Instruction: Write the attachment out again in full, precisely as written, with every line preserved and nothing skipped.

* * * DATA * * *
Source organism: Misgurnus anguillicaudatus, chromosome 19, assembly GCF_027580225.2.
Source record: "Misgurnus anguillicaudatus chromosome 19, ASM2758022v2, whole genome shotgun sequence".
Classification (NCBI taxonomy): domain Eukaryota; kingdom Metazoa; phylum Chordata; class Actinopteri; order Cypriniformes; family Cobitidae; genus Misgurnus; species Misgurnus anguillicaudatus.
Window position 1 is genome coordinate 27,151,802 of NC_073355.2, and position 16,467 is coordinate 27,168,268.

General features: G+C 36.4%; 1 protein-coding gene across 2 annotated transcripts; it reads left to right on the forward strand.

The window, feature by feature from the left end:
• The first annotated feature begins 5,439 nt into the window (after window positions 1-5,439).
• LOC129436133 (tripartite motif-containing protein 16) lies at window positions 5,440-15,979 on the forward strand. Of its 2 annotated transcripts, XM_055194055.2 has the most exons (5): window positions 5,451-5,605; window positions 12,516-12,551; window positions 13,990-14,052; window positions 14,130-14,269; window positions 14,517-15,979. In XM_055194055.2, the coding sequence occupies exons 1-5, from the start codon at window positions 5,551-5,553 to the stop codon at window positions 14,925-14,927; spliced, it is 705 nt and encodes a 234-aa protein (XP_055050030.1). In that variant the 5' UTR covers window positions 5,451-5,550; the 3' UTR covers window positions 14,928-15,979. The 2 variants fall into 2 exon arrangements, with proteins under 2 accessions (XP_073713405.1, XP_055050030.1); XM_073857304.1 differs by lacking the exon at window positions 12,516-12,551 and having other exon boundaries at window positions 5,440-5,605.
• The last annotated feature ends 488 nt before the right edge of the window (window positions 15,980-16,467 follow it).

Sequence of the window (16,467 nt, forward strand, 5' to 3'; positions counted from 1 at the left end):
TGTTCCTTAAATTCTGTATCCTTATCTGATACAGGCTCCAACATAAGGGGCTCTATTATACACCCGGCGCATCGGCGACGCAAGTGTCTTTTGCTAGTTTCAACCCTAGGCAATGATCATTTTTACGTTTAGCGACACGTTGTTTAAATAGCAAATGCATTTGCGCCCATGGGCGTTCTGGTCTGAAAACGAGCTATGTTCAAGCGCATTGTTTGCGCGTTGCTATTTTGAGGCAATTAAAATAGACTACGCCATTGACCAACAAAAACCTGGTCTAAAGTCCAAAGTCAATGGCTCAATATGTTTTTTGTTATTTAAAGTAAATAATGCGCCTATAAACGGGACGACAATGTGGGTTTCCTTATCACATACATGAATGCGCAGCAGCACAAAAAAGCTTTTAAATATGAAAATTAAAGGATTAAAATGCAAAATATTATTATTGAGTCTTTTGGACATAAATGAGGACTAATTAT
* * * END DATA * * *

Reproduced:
Source organism: Misgurnus anguillicaudatus, chromosome 19, assembly GCF_027580225.2.
Source record: "Misgurnus anguillicaudatus chromosome 19, ASM2758022v2, whole genome shotgun sequence".
Classification (NCBI taxonomy): domain Eukaryota; kingdom Metazoa; phylum Chordata; class Actinopteri; order Cypriniformes; family Cobitidae; genus Misgurnus; species Misgurnus anguillicaudatus.
Window position 1 is genome coordinate 27,151,802 of NC_073355.2, and position 16,467 is coordinate 27,168,268.

General features: G+C 36.4%; 1 protein-coding gene across 2 annotated transcripts; it reads left to right on the forward strand.

The window, feature by feature from the left end:
• The first annotated feature begins 5,439 nt into the window (after window positions 1-5,439).
• LOC129436133 (tripartite motif-containing protein 16) lies at window positions 5,440-15,979 on the forward strand. Of its 2 annotated transcripts, XM_055194055.2 has the most exons (5): window positions 5,451-5,605; window positions 12,516-12,551; window positions 13,990-14,052; window positions 14,130-14,269; window positions 14,517-15,979. In XM_055194055.2, the coding sequence occupies exons 1-5, from the start codon at window positions 5,551-5,553 to the stop codon at window positions 14,925-14,927; spliced, it is 705 nt and encodes a 234-aa protein (XP_055050030.1). In that variant the 5' UTR covers window positions 5,451-5,550; the 3' UTR covers window positions 14,928-15,979. The 2 variants fall into 2 exon arrangements, with proteins under 2 accessions (XP_073713405.1, XP_055050030.1); XM_073857304.1 differs by lacking the exon at window positions 12,516-12,551 and having other exon boundaries at window positions 5,440-5,605.
• The last annotated feature ends 488 nt before the right edge of the window (window positions 15,980-16,467 follow it).

Sequence of the window (16,467 nt, forward strand, 5' to 3'; positions counted from 1 at the left end):
TGTTCCTTAAATTCTGTATCCTTATCTGATACAGGCTCCAACATAAGGGGCTCTATTATACACCCGGCGCATCGGCGACGCAAGTGTCTTTTGCTAGTTTCAACCCTAGGCAATGATCATTTTTACGTTTAGCGACACGTTGTTTAAATAGCAAATGCATTTGCGCCCATGGGCGTTCTGGTCTGAAAACGAGCTATGTTCAAGCGCATTGTTTGCGCGTTGCTATTTTGAGGCAATTAAAATAGACTACGCCATTGACCAACAAAAACCTGGTCTAAAGTCCAAAGTCAATGGCTCAATATGTTTTTTGTTATTTAAAGTAAATAATGCGCCTATAAACGGGACGACAATGTGGGTTTCCTTATCACATACATGAATGCGCAGCAGCACAAAAAAGCTTTTAAATATGAAAATTAAAGGATTAAAATGCAAAATATTATTATTGAGTCTTTTGGACATAAATGAGGACTAATTAT